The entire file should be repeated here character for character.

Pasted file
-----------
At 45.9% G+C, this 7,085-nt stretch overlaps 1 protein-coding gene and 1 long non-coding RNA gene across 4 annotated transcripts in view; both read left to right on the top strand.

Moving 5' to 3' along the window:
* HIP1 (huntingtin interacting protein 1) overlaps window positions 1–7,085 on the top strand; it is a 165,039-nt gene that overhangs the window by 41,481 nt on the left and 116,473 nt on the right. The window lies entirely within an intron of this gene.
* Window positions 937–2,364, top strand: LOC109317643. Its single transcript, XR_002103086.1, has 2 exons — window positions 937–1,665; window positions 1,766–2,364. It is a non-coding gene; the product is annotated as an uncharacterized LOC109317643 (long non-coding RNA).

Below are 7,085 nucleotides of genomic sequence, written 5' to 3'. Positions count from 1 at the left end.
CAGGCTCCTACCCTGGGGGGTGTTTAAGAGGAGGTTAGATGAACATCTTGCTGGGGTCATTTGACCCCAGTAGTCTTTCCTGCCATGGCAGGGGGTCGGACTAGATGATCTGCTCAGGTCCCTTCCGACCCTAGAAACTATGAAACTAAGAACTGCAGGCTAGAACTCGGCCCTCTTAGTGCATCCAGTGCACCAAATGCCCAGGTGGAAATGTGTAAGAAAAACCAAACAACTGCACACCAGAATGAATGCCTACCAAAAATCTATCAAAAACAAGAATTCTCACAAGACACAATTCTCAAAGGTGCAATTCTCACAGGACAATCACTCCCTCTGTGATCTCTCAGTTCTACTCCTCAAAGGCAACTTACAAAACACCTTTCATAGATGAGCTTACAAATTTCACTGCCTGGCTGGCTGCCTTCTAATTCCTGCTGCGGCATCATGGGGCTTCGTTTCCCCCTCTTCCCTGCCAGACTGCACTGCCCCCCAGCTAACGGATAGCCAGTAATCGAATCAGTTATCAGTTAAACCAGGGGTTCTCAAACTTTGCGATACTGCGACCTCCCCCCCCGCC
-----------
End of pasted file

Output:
At 45.9% G+C, this 7,085-nt stretch overlaps 1 protein-coding gene and 1 long non-coding RNA gene across 4 annotated transcripts in view; both read left to right on the top strand.

Moving 5' to 3' along the window:
* HIP1 (huntingtin interacting protein 1) overlaps window positions 1–7,085 on the top strand; it is a 165,039-nt gene that overhangs the window by 41,481 nt on the left and 116,473 nt on the right. The window lies entirely within an intron of this gene.
* Window positions 937–2,364, top strand: LOC109317643. Its single transcript, XR_002103086.1, has 2 exons — window positions 937–1,665; window positions 1,766–2,364. It is a non-coding gene; the product is annotated as an uncharacterized LOC109317643 (long non-coding RNA).

Below are 7,085 nucleotides of genomic sequence, written 5' to 3'. Positions count from 1 at the left end.
CAGGCTCCTACCCTGGGGGGTGTTTAAGAGGAGGTTAGATGAACATCTTGCTGGGGTCATTTGACCCCAGTAGTCTTTCCTGCCATGGCAGGGGGTCGGACTAGATGATCTGCTCAGGTCCCTTCCGACCCTAGAAACTATGAAACTAAGAACTGCAGGCTAGAACTCGGCCCTCTTAGTGCATCCAGTGCACCAAATGCCCAGGTGGAAATGTGTAAGAAAAACCAAACAACTGCACACCAGAATGAATGCCTACCAAAAATCTATCAAAAACAAGAATTCTCACAAGACACAATTCTCAAAGGTGCAATTCTCACAGGACAATCACTCCCTCTGTGATCTCTCAGTTCTACTCCTCAAAGGCAACTTACAAAACACCTTTCATAGATGAGCTTACAAATTTCACTGCCTGGCTGGCTGCCTTCTAATTCCTGCTGCGGCATCATGGGGCTTCGTTTCCCCCTCTTCCCTGCCAGACTGCACTGCCCCCCAGCTAACGGATAGCCAGTAATCGAATCAGTTATCAGTTAAACCAGGGGTTCTCAAACTTTGCGATACTGCGACCTCCCCCCCCGCC